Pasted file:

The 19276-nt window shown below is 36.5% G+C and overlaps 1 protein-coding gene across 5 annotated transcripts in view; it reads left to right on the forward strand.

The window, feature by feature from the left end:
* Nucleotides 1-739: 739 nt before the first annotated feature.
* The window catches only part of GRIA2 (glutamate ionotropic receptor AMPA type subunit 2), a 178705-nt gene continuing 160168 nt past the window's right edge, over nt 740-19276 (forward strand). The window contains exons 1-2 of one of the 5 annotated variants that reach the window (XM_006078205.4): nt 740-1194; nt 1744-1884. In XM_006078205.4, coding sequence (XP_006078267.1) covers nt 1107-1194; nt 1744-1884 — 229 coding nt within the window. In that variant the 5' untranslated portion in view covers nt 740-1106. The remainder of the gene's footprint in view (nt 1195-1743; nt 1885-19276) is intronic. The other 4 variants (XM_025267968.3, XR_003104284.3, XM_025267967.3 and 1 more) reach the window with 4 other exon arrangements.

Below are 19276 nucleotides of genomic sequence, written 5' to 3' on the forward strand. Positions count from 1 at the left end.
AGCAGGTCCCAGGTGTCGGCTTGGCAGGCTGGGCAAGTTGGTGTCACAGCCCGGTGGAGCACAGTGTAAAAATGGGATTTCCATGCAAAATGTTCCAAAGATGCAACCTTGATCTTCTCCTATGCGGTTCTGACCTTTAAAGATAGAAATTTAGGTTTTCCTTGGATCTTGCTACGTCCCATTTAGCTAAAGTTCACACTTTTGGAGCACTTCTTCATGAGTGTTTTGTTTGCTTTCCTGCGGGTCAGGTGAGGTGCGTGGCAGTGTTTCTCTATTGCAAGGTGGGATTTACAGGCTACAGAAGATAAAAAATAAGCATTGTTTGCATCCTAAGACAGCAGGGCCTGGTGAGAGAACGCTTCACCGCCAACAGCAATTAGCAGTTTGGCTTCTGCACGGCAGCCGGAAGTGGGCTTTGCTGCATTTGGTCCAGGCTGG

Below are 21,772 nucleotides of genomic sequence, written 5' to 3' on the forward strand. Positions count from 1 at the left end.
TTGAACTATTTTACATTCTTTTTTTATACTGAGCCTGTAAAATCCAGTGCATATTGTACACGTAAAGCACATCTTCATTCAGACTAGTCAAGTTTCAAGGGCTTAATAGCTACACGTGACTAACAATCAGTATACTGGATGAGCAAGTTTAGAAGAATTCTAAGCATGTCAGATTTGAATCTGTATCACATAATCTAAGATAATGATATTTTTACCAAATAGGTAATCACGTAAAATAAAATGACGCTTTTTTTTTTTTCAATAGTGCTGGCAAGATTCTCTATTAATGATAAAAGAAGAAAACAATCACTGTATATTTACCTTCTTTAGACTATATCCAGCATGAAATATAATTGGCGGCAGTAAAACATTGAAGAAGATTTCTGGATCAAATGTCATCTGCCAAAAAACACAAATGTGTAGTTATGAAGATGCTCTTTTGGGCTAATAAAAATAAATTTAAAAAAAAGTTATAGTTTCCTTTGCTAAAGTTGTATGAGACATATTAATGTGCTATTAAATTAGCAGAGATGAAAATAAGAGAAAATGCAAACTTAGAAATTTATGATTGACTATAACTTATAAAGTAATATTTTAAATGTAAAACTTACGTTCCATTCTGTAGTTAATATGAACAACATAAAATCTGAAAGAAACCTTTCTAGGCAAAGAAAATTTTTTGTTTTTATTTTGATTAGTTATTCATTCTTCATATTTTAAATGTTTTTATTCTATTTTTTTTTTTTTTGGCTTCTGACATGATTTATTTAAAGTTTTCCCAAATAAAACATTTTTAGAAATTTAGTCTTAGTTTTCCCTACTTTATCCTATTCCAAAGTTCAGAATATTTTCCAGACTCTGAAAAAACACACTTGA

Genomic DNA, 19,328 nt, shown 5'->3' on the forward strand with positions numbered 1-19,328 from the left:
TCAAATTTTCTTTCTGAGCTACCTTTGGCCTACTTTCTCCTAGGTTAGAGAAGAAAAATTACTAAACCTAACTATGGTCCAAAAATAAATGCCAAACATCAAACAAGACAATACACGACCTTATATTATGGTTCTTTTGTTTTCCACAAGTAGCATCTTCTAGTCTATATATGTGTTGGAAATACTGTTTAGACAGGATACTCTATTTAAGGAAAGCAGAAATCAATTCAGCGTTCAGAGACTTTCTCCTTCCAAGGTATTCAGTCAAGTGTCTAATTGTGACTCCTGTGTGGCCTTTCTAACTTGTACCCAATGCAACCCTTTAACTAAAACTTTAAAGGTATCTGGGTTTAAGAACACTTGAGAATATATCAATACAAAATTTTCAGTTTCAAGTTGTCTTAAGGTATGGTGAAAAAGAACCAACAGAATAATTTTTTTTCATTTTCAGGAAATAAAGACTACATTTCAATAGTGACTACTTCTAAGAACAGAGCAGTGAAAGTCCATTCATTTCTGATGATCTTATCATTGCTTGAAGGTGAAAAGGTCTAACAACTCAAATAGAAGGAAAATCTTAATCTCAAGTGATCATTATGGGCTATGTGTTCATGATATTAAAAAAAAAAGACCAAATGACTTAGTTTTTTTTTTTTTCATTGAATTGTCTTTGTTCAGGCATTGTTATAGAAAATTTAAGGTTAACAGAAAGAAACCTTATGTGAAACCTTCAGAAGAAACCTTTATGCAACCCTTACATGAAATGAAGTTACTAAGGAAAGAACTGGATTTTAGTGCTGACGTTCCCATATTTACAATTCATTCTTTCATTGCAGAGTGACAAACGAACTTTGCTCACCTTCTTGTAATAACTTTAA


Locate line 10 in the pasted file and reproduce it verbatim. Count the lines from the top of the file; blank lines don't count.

TCAAATTTTCTTTCTGAGCTACCTTTGGCCTACTTTCTCCTAGGTTAGAGAAGAAAAATTACTAAACCTAACTATGGTCCAAAAATAAATGCCAAACATCAAACAAGACAATACACGACCTTATATTATGGTTCTTTTGTTTTCCACAAGTAGCATCTTCTAGTCTATATATGTGTTGGAAATACTGTTTAGACAGGATACTCTATTTAAGGAAAGCAGAAATCAATTCAGCGTTCAGAGACTTTCTCCTTCCAAGGTATTCAGTCAAGTGTCTAATTGTGACTCCTGTGTGGCCTTTCTAACTTGTACCCAATGCAACCCTTTAACTAAAACTTTAAAGGTATCTGGGTTTAAGAACACTTGAGAATATATCAATACAAAATTTTCAGTTTCAAGTTGTCTTAAGGTATGGTGAAAAAGAACCAACAGAATAATTTTTTTTCATTTTCAGGAAATAAAGACTACATTTCAATAGTGACTACTTCTAAGAACAGAGCAGTGAAAGTCCATTCATTTCTGATGATCTTATCATTGCTTGAAGGTGAAAAGGTCTAACAACTCAAATAGAAGGAAAATCTTAATCTCAAGTGATCATTATGGGCTATGTGTTCATGATATTAAAAAAAAAAGACCAAATGACTTAGTTTTTTTTTTTTTCATTGAATTGTCTTTGTTCAGGCATTGTTATAGAAAATTTAAGGTTAACAGAAAGAAACCTTATGTGAAACCTTCAGAAGAAACCTTTATGCAACCCTTACATGAAATGAAGTTACTAAGGAAAGAACTGGATTTTAGTGCTGACGTTCCCATATTTACAATTCATTCTTTCATTGCAGAGTGACAAACGAACTTTGCTCACCTTCTTGTAATAACTTTAA